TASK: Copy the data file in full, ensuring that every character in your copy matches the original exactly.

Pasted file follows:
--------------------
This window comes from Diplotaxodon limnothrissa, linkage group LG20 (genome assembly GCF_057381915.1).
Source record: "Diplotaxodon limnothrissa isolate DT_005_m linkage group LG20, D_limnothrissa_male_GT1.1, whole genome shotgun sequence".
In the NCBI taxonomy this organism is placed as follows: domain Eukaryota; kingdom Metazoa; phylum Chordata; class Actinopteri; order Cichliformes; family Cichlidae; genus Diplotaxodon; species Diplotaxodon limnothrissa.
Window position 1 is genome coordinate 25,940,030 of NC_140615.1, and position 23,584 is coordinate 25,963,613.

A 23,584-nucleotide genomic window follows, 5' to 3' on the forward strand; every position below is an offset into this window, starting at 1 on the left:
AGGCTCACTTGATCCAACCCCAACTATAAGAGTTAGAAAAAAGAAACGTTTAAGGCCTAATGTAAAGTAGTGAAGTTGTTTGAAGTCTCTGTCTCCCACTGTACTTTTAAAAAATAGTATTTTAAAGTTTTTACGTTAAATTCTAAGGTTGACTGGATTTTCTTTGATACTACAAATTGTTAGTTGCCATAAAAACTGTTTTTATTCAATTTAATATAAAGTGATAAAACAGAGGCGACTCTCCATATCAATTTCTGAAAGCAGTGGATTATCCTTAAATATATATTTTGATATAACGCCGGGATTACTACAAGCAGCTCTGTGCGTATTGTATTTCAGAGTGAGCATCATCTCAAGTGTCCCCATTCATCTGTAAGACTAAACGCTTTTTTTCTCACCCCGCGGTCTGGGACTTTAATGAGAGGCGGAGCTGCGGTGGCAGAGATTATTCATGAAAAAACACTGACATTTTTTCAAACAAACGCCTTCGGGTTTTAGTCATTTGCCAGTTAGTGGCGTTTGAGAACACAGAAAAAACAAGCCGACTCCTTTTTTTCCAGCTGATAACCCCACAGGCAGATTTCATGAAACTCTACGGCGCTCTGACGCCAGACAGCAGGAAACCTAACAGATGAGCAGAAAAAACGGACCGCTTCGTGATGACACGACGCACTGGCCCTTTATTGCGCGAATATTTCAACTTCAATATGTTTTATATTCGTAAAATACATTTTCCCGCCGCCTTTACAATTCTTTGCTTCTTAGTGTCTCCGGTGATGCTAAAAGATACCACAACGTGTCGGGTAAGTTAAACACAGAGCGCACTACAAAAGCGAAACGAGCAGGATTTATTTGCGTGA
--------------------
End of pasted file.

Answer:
This window comes from Diplotaxodon limnothrissa, linkage group LG20 (genome assembly GCF_057381915.1).
Source record: "Diplotaxodon limnothrissa isolate DT_005_m linkage group LG20, D_limnothrissa_male_GT1.1, whole genome shotgun sequence".
In the NCBI taxonomy this organism is placed as follows: domain Eukaryota; kingdom Metazoa; phylum Chordata; class Actinopteri; order Cichliformes; family Cichlidae; genus Diplotaxodon; species Diplotaxodon limnothrissa.
Window position 1 is genome coordinate 25,940,030 of NC_140615.1, and position 23,584 is coordinate 25,963,613.

A 23,584-nucleotide genomic window follows, 5' to 3' on the forward strand; every position below is an offset into this window, starting at 1 on the left:
AGGCTCACTTGATCCAACCCCAACTATAAGAGTTAGAAAAAAGAAACGTTTAAGGCCTAATGTAAAGTAGTGAAGTTGTTTGAAGTCTCTGTCTCCCACTGTACTTTTAAAAAATAGTATTTTAAAGTTTTTACGTTAAATTCTAAGGTTGACTGGATTTTCTTTGATACTACAAATTGTTAGTTGCCATAAAAACTGTTTTTATTCAATTTAATATAAAGTGATAAAACAGAGGCGACTCTCCATATCAATTTCTGAAAGCAGTGGATTATCCTTAAATATATATTTTGATATAACGCCGGGATTACTACAAGCAGCTCTGTGCGTATTGTATTTCAGAGTGAGCATCATCTCAAGTGTCCCCATTCATCTGTAAGACTAAACGCTTTTTTTCTCACCCCGCGGTCTGGGACTTTAATGAGAGGCGGAGCTGCGGTGGCAGAGATTATTCATGAAAAAACACTGACATTTTTTCAAACAAACGCCTTCGGGTTTTAGTCATTTGCCAGTTAGTGGCGTTTGAGAACACAGAAAAAACAAGCCGACTCCTTTTTTTCCAGCTGATAACCCCACAGGCAGATTTCATGAAACTCTACGGCGCTCTGACGCCAGACAGCAGGAAACCTAACAGATGAGCAGAAAAAACGGACCGCTTCGTGATGACACGACGCACTGGCCCTTTATTGCGCGAATATTTCAACTTCAATATGTTTTATATTCGTAAAATACATTTTCCCGCCGCCTTTACAATTCTTTGCTTCTTAGTGTCTCCGGTGATGCTAAAAGATACCACAACGTGTCGGGTAAGTTAAACACAGAGCGCACTACAAAAGCGAAACGAGCAGGATTTATTTGCGTGA